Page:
CESCL Inspection: Protecting Critical Areas & LID Features

By Bill Taylor

As construction of residential and public projects accelerate in the region, regulatory agencies are paying greater attention to project site erosion control. As a result, construction management oversight by Certified Erosion and Sediment Control Lead (CESCL) inspectors is increasingly being expected by local jurisdictions.

Working with our public sector clients, Raedeke Associates, Inc. is finding that CESCL inspections are increasingly tied not just to protection of receiving waters, but also to protection of critical areas (wetlands, streams, riparian buffers) and low impact development (LID) stormwater facilities. Critical areas and LID stormwater facilities are valuable components of development projects that can be impacted by sedimentation. Their protection is closely tied to the success of erosion control.

Rain gardens (bio-retention facilities), porous pavement, and other LID facilites that function to infiltrate stormwater, require protection from sediment coming from nearby construction activities that can cause clogging and loss of function. If sediment from a construction site is deposited into a wetland, WDOE has the authority to levy fines, or issue a stop work order. Recently, Raedeke Associates, Inc. assisted one of its clients in avoiding potential project delays and fines by identifying an erosion risk at a construction site soil stockpile and recommending appropriate BMPs to protect a nearby wetland.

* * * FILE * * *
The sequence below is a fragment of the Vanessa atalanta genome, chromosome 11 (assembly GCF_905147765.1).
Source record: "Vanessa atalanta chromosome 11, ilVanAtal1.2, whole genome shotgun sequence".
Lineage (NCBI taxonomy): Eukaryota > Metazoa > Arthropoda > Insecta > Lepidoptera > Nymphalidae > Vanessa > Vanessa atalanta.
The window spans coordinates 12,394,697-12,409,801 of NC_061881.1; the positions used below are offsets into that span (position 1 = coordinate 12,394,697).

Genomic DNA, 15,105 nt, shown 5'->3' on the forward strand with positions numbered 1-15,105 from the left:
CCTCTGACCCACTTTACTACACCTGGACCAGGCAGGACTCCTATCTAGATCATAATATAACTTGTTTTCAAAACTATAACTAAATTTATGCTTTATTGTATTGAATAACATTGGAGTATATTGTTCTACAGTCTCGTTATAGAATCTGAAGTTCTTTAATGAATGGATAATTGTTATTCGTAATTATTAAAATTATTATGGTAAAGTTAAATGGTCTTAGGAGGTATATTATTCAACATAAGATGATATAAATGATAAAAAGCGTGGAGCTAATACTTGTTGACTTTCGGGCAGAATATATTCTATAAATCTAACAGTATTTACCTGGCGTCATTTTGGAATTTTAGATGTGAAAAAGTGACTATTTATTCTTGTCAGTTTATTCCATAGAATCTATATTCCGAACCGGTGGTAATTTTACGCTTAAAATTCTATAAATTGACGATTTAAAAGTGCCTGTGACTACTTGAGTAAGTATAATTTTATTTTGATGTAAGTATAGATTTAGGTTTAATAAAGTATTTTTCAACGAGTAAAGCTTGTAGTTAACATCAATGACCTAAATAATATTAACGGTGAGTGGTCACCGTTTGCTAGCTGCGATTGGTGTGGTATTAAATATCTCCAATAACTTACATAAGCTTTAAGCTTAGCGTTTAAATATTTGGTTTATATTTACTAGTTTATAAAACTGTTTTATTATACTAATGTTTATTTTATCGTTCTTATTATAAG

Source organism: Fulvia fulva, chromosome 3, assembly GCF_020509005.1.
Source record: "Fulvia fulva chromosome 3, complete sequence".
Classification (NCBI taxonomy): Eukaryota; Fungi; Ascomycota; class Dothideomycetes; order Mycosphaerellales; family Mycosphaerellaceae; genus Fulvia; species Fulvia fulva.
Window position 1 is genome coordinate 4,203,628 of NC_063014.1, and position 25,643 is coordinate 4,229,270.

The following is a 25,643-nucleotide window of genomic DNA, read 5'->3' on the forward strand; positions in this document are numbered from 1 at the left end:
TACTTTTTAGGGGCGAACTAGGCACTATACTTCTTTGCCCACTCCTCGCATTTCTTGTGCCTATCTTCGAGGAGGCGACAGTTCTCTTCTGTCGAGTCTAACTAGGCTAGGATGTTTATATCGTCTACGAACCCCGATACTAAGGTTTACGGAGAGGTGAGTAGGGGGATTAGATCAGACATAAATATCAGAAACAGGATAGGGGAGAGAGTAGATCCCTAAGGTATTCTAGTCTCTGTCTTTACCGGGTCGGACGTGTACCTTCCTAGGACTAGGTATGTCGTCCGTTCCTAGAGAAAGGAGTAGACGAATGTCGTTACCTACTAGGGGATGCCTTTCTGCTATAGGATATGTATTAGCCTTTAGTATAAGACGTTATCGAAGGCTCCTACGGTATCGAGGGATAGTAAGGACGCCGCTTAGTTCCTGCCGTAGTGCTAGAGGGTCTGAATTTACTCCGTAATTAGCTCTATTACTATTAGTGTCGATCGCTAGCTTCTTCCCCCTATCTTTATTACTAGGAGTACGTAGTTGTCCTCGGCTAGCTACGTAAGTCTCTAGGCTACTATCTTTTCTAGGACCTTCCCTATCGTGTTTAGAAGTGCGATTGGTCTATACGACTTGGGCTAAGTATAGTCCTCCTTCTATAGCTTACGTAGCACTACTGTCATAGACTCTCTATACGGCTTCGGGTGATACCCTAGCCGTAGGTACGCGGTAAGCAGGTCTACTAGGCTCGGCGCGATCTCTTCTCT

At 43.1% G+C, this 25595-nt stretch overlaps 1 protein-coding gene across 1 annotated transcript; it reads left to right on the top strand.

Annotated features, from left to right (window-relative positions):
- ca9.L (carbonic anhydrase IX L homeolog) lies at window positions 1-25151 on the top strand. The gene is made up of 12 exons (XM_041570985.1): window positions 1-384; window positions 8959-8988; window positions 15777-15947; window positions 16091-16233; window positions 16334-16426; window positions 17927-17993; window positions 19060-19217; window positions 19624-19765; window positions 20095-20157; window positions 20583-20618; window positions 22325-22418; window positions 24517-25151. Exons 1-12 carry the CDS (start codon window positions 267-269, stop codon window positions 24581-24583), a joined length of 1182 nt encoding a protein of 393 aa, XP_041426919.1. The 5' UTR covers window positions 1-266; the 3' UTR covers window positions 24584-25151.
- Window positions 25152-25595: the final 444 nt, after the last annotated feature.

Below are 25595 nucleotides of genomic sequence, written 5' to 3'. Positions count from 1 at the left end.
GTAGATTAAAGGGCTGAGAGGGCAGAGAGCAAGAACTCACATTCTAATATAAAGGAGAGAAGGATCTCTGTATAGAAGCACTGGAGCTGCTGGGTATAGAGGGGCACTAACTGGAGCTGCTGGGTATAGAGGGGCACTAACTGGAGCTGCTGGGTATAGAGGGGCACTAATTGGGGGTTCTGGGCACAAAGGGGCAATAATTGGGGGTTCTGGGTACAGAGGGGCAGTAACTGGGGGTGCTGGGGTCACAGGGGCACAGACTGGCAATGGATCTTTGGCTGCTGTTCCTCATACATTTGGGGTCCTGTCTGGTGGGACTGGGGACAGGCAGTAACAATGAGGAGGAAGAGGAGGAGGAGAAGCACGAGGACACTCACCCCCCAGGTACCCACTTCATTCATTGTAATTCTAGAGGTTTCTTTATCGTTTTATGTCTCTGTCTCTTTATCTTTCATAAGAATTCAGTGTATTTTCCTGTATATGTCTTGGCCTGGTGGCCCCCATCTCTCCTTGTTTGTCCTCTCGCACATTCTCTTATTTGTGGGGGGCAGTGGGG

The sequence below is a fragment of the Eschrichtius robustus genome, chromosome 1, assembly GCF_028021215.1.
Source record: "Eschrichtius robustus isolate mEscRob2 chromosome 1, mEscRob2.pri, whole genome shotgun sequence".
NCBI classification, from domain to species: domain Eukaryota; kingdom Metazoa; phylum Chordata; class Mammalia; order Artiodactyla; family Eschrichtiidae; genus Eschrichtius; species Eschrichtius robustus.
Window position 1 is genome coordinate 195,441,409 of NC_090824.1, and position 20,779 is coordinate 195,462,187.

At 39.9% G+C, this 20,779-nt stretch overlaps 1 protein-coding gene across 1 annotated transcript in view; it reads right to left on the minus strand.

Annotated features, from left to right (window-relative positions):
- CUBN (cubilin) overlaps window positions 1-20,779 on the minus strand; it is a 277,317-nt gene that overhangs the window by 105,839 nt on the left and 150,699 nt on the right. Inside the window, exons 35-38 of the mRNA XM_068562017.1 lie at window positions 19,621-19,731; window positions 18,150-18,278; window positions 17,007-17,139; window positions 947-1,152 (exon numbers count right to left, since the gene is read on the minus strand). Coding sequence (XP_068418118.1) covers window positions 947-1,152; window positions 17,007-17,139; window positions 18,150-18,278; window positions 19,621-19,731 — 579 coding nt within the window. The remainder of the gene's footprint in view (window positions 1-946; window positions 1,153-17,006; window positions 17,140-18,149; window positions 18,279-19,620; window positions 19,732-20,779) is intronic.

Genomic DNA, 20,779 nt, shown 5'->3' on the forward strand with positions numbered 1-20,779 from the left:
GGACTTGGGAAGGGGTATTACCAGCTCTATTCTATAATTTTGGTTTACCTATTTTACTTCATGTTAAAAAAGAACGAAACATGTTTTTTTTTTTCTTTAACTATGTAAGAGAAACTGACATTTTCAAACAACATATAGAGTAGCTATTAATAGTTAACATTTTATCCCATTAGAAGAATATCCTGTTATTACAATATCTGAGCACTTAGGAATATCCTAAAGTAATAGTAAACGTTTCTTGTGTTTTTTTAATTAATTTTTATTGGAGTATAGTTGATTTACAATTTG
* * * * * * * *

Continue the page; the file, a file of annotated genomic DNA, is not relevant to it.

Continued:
Raedeke Associates, Inc. has two experienced, CESCL-certified stormwater and erosion control specialists (Bill Taylor and Kolten Kosters) who are supported by wetland scientists, landscape architects, and LID specialists to provide your construction management site inspection needs.

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